You must name a primary beneficiary to receive the proceeds of your insurance policy. Your beneficiary may be a person, corporation, or other legal entity. You may name multiple beneficiaries and specify what percentage of the net death benefit each is to receive. If you name your minor child as a beneficiary, be sure to designate an adult as the child’s guardian in your will.
 
Generally, you can change your beneficiary at any time. Changing your beneficiary usually requires nothing more than signing a new designation form and sending it to your insurance company. If you have named someone as an irrevocable (permanent) beneficiary, however, you will need that person’s permission to adjust any of the policy’s provisions.
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Insurance products are offered through LPL Financial or its licensed affiliates, member FINRA / SIPC. New York Community Bank, New York Commercial Bank and CFS Investments, Inc. are not registered broker / dealers and are not affiliated with LPL Financial.

Not FDIC Insured ​No Bank Guarantee ​Not a Deposit
​May Go Down In Value ​Not Insured by Any Federal Government Agency

This site is designed for U.S. residents only. The services offered within this section are available exclusively through our U.S. Investment Representatives. LPL Financial's U.S. Investment Representatives may only conduct business with residents of the states for which they are properly registered. Please note that not all of the investments and services mentioned are available in every state.
 

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The Divisions of New York Community Bank

Queens County Savings Bank​

Established on April 14, 1859 in the village of Flushing, Queens County Savings Bank was the first savings bank chartered by the State of New York in the New York City borough of Queens. Until then, local residents would need to travel to Manhattan to do their banking; the opening of the borough’s first local bank was accordingly met with elation and relief.

While the bank expanded here and there over the course of the next 14 decades, its greatest growth occurred in just the last 15 years. In anticipation of expanding its franchise through the first of several mergers, the Bank changed its name to New York Community Bank on November 21, 2000. By the end of that year, NYCB had grown from 14 to 86 branches; today, it has more than 220 branches in five states.

In deference to its heritage as a Queens-based institution, the Community Bank operates each of its 38 branches in the county under its original name, Queens County Savings Bank.

Roslyn Savings Bank

Established in 1875, The Roslyn Savings Bank was the first financial institution headquartered in Nassau County, one of two counties--with Suffolk--that constitute Long Island, New York. Its founders wanted to build a bank that would provide the Island’s residents with a safe place for their savings, as well as the financial assistance they’d need to build or purchase homes.

A member of the NYCB Family of Bank since October 31, 2003, Roslyn Savings Bank today serves the Island’s businesses and consumers through 42 conveniently placed branch offices.

Richmond County Savings Bank

A member of the NYCB Family of Banks since July 31, 2001, Richmond County Savings Bank is the third oldest of our divisions, with roots that go back to October 30, 1886. It was then that the bank was established to serve those who lived and worked on Staten Island, and it was less than one year later that it made its first mortgage loan.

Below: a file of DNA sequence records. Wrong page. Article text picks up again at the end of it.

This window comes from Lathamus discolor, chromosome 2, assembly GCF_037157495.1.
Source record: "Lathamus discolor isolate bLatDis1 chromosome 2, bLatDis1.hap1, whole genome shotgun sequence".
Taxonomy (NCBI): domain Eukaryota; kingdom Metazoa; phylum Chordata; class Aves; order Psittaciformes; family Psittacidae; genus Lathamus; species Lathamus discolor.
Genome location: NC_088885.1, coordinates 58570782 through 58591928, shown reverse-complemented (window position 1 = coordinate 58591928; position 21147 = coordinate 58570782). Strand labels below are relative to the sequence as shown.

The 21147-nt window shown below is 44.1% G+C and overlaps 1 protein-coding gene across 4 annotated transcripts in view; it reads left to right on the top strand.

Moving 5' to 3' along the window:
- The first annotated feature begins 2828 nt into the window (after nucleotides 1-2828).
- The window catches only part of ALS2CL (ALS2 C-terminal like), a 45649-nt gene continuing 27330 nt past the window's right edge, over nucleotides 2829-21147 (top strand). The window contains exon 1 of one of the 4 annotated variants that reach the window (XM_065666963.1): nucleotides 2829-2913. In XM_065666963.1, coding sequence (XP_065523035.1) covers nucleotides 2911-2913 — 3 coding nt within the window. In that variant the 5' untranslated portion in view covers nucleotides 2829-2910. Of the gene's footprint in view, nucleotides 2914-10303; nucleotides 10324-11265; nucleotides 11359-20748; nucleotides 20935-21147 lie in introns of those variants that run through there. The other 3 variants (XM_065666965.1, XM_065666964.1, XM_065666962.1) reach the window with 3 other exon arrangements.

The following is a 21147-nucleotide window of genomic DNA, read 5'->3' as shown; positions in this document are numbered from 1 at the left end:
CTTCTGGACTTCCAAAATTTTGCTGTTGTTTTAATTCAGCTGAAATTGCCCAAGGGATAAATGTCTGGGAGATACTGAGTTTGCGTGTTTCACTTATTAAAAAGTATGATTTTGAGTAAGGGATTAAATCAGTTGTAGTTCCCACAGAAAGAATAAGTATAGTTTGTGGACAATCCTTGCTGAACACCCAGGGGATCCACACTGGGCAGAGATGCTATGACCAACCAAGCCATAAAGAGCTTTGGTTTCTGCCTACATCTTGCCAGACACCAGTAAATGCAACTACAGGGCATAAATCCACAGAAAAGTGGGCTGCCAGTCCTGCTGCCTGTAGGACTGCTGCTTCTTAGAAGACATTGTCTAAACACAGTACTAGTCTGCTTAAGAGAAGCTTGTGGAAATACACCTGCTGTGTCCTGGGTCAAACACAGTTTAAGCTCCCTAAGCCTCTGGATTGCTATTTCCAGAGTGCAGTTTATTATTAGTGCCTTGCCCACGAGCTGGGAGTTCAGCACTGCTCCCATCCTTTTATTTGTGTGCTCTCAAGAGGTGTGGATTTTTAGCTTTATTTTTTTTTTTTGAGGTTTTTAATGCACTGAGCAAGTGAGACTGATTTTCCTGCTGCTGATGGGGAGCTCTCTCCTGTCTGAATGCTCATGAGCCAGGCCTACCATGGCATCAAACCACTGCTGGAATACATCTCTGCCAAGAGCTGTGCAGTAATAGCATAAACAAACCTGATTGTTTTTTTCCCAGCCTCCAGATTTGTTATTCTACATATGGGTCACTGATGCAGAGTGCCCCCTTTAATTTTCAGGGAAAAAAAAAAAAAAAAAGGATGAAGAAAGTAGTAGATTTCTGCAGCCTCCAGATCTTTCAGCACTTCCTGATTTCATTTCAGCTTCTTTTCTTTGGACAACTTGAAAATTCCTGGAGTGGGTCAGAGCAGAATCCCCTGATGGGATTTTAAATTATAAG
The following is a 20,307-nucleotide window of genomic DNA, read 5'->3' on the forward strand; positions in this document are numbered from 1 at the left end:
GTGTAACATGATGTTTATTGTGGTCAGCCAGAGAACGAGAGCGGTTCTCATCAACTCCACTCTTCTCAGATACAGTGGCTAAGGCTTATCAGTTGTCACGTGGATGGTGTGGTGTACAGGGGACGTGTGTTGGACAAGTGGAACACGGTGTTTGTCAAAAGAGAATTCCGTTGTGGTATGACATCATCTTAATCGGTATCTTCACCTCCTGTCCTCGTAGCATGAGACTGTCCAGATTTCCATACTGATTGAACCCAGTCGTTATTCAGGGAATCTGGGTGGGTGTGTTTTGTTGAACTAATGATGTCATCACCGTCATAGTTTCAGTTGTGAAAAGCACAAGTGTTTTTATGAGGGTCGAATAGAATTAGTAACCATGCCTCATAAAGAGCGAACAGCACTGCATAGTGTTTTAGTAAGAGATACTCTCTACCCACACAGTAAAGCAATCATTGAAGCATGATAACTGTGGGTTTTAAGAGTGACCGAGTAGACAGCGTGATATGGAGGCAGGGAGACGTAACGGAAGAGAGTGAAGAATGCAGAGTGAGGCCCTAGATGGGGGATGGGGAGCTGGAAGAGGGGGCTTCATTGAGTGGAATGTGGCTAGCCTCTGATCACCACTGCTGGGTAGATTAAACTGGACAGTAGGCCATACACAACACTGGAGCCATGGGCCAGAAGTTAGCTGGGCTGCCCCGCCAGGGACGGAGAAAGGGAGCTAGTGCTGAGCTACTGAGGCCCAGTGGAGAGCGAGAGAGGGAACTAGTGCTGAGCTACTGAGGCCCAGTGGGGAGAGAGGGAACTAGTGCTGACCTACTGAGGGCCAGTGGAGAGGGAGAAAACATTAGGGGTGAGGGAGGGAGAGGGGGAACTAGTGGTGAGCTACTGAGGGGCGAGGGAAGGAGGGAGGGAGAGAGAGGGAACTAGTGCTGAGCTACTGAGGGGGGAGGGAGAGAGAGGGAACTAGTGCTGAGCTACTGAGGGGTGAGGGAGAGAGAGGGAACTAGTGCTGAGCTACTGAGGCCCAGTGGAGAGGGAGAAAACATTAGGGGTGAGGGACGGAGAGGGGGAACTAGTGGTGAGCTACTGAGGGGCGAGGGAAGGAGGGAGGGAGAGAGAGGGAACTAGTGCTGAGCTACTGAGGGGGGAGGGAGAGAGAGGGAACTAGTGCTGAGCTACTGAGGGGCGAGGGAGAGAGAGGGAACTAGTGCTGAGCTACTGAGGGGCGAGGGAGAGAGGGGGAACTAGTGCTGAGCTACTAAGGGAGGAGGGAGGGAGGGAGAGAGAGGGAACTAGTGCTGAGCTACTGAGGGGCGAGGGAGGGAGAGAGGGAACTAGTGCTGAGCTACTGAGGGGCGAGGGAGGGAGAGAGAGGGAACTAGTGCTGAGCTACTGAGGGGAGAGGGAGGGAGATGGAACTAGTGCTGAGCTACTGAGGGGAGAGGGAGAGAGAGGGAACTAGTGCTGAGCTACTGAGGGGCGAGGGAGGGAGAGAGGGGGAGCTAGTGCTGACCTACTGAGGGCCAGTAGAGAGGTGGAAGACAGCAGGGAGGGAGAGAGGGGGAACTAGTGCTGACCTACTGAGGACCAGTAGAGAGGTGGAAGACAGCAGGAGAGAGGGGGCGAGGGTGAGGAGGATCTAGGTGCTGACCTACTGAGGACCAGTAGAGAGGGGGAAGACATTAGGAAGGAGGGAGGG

Today, nearly every street on the Island has at least one home that was financed by Richmond County Savings Bank.

Originally located in the Odd Fellows Building at the corner of Richmond Terrace and Broadway, the Bank today has 20 convenient banking locations in all.

Roosevelt Savings Bank

Roosevelt Savings Bank was established in 1895 on the corner of Gates Avenue and Broadway in Brooklyn under the name “Eastern District Savings Bank.” In 1920, the bank changed its name to honor the memory of the nation’s 26th president, Theodore Roosevelt.

In February 1999, Roosevelt Savings Bank merged with and into Roslyn Bancorp, which merged with and into New York Community Bancorp, Inc. in October 2003.  Today, Roosevelt Savings Bank serves its customers through seven branches in Brooklyn as a member of the NYCB Family of Banks.

Garden State Community Bank

Garden State Community Bank has been a member of the NYCB Family of Banks since March 2008, when we combined all the branches of four smaller New Jersey-based divisions--First Savings Bank of New Jersey, Ironbound Bank, Penn Federal Savings Bank, and Synergy Bank—into a single division with a highly relatable name.

While Penn Federal Savings Bank and Synergy Bank were directly acquired in 2007, First Savings Bank of New Jersey and Ironbound Bank were acquired in 1999 by Richmond County Financial Corp., which subsequently merged with NYCB.

By combining the strengths of these four local banks with the strengths of our institution, we established a Garden State community bank that offers more products and services, and more convenient locations, than any one of these banks provided on its own.

Today, we serve our customers through 45 branches in Essex, Hudson, Mercer, Middlesex, Monmouth, Ocean, and Union Counties, most of which first opened their doors nearly 14 decades ago.

AmTrust Bank

AmTrust Bank is one of the more recent additions to a respected banking family that has been serving customers and communities for more than 156 years.

The first branch of AmTrust Bank opened its doors in the late 1980s, when Ohio Savings Bank opened the first of its branches in south coastal Florida under the “AmTrust Bank” name. Eleven years later, it expanded again--this time to Arizona--and on December 4, 2009, it joined the NYCB Family of Banks. With our acquisition of Desert Hills Bank less than four months later, we further expanded our franchise in the Grand Canyon State.

Currently in its seventh year as an NYCB division, AmTrust Bank serves its customers through 41 convenient branches: 14 in central Arizona and 27 in Florida.

Ohio Savings Bank

Ohio Savings Bank is one of the more recent additions to a respected banking family that has been serving customers and communities for more than 156 years.

Established in 1889 as the Ohio Savings Home Loan and Building Co., the bank’s initial expansion was limited to Ohio until it opened its first Florida branch in 1989. Eleven years later, it expanded again, this time to Arizona. And seven years later, it changed its name to AmTrust Bank.

On December 4, 2009, AmTrust Bank became the newest member of our banking family, the first of our divisions to serve customers in non-contiguous states. Four months later, we elected to pay tribute to its forebear, by operating our 28 branches in Ohio under a more suitable name: Ohio Savings Bank.

To learn about our commercial bank, visit

New York Commercial Bank